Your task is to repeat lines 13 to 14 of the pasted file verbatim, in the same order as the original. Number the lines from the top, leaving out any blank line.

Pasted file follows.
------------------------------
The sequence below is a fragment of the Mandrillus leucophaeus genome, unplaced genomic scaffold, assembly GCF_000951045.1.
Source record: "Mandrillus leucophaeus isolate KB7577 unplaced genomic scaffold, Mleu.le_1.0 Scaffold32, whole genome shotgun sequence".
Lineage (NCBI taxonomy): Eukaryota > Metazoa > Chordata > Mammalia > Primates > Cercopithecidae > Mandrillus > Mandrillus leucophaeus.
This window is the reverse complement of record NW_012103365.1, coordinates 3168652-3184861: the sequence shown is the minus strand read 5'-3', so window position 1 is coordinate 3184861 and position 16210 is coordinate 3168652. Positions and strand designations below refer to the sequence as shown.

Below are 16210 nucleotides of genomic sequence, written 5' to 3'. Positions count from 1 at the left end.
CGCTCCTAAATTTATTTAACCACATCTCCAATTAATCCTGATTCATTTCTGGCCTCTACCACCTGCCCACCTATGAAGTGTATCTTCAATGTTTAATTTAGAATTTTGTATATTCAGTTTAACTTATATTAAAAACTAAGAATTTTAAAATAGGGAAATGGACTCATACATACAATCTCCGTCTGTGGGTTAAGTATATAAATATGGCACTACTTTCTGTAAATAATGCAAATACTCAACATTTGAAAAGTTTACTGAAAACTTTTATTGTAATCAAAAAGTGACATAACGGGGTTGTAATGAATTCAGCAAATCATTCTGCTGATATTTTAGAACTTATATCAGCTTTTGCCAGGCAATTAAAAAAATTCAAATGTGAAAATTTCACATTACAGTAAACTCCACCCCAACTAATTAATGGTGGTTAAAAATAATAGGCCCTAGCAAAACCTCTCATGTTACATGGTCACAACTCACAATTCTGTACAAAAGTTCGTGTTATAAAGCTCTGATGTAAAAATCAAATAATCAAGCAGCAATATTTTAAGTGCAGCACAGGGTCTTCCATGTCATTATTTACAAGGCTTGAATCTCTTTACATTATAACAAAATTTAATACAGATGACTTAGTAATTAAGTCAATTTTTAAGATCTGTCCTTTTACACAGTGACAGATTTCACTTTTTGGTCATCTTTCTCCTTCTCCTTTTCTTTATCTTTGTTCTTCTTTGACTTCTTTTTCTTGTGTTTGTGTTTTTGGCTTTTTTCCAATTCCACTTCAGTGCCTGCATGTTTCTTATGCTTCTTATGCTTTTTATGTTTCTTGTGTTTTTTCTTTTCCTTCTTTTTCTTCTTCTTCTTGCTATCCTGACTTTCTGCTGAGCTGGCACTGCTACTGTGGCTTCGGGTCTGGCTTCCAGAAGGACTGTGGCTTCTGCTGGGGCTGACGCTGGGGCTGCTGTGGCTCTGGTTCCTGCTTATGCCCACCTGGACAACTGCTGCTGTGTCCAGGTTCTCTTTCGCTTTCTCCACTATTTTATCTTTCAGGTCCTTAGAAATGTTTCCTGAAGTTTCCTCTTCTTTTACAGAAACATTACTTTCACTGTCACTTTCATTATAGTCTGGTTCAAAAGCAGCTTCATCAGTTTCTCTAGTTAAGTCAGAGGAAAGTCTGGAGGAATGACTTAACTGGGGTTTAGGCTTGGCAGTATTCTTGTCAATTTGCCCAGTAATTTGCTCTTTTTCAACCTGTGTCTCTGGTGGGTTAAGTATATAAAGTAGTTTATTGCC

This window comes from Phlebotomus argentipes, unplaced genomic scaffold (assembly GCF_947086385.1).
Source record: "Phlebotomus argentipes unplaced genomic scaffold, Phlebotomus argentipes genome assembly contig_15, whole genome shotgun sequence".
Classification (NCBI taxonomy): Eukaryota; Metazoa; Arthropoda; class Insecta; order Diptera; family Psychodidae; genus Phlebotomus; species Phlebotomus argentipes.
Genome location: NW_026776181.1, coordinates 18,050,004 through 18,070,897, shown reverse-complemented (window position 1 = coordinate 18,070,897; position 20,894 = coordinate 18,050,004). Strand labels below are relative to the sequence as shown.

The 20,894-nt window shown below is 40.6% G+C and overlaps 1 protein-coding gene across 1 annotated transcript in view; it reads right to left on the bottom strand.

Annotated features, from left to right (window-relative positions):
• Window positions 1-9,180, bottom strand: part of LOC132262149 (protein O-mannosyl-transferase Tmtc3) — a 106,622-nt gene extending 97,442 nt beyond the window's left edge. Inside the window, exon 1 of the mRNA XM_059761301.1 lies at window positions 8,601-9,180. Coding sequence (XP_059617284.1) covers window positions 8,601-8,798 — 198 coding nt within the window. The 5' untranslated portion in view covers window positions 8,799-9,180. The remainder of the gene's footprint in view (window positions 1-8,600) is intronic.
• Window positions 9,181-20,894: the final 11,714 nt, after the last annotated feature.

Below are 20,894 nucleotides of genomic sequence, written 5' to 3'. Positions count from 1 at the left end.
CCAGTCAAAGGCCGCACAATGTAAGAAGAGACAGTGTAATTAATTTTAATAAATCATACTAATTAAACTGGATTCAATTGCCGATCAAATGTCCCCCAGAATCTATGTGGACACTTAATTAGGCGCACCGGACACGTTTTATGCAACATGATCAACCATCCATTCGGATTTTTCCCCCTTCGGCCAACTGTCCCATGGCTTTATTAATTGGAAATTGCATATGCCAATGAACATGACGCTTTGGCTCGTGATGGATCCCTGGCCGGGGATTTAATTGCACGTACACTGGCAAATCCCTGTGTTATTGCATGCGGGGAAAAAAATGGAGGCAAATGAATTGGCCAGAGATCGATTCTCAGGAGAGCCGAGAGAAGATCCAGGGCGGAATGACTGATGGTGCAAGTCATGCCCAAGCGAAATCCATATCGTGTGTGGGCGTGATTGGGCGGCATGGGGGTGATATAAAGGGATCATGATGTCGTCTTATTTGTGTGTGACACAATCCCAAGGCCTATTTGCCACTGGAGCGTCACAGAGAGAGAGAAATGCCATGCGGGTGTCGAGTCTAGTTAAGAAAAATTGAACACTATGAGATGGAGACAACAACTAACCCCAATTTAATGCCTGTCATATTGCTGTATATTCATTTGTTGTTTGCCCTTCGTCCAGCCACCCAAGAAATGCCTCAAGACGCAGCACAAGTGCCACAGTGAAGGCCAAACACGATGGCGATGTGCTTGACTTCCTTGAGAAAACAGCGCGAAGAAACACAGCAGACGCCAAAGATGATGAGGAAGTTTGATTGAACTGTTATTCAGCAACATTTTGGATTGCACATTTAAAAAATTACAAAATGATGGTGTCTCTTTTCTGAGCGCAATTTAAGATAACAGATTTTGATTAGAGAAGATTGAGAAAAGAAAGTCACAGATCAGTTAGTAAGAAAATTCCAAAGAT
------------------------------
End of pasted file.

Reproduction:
• Window positions 1-9,180, bottom strand: part of LOC132262149 (protein O-mannosyl-transferase Tmtc3) — a 106,622-nt gene extending 97,442 nt beyond the window's left edge. Inside the window, exon 1 of the mRNA XM_059761301.1 lies at window positions 8,601-9,180. Coding sequence (XP_059617284.1) covers window positions 8,601-8,798 — 198 coding nt within the window. The 5' untranslated portion in view covers window positions 8,799-9,180. The remainder of the gene's footprint in view (window positions 1-8,600) is intronic.
• Window positions 9,181-20,894: the final 11,714 nt, after the last annotated feature.